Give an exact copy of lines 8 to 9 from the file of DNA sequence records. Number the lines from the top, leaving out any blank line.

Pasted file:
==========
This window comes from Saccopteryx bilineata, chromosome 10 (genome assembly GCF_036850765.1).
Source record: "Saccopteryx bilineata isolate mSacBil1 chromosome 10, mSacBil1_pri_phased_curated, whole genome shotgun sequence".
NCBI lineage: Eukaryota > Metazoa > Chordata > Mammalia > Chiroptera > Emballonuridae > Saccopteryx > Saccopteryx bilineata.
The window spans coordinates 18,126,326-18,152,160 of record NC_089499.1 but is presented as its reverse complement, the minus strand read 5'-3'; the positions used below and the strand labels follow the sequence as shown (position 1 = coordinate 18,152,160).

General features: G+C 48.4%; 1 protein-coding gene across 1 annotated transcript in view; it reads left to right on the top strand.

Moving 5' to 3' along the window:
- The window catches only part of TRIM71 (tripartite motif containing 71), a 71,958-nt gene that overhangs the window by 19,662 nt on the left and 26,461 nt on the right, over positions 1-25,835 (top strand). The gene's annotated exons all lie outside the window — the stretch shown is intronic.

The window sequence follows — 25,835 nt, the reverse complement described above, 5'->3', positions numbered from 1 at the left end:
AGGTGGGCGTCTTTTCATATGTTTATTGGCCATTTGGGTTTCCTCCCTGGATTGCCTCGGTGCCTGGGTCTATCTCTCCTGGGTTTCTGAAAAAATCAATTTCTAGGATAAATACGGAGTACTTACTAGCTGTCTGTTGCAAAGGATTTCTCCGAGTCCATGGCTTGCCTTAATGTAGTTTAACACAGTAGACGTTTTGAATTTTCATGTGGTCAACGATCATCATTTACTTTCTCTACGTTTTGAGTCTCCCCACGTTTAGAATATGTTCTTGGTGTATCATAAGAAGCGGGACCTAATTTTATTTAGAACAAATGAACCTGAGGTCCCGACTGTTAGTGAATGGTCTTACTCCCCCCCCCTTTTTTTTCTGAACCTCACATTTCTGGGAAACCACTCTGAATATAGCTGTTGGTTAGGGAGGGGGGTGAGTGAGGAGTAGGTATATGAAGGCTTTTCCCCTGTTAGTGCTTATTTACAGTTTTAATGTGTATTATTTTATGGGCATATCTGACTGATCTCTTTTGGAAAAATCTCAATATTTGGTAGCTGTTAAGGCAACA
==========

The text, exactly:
The window sequence follows — 25,835 nt, the reverse complement described above, 5'->3', positions numbered from 1 at the left end:
AGGTGGGCGTCTTTTCATATGTTTATTGGCCATTTGGGTTTCCTCCCTGGATTGCCTCGGTGCCTGGGTCTATCTCTCCTGGGTTTCTGAAAAAATCAATTTCTAGGATAAATACGGAGTACTTACTAGCTGTCTGTTGCAAAGGATTTCTCCGAGTCCATGGCTTGCCTTAATGTAGTTTAACACAGTAGACGTTTTGAATTTTCATGTGGTCAACGATCATCATTTACTTTCTCTACGTTTTGAGTCTCCCCACGTTTAGAATATGTTCTTGGTGTATCATAAGAAGCGGGACCTAATTTTATTTAGAACAAATGAACCTGAGGTCCCGACTGTTAGTGAATGGTCTTACTCCCCCCCCCTTTTTTTTCTGAACCTCACATTTCTGGGAAACCACTCTGAATATAGCTGTTGGTTAGGGAGGGGGGTGAGTGAGGAGTAGGTATATGAAGGCTTTTCCCCTGTTAGTGCTTATTTACAGTTTTAATGTGTATTATTTTATGGGCATATCTGACTGATCTCTTTTGGAAAAATCTCAATATTTGGTAGCTGTTAAGGCAACA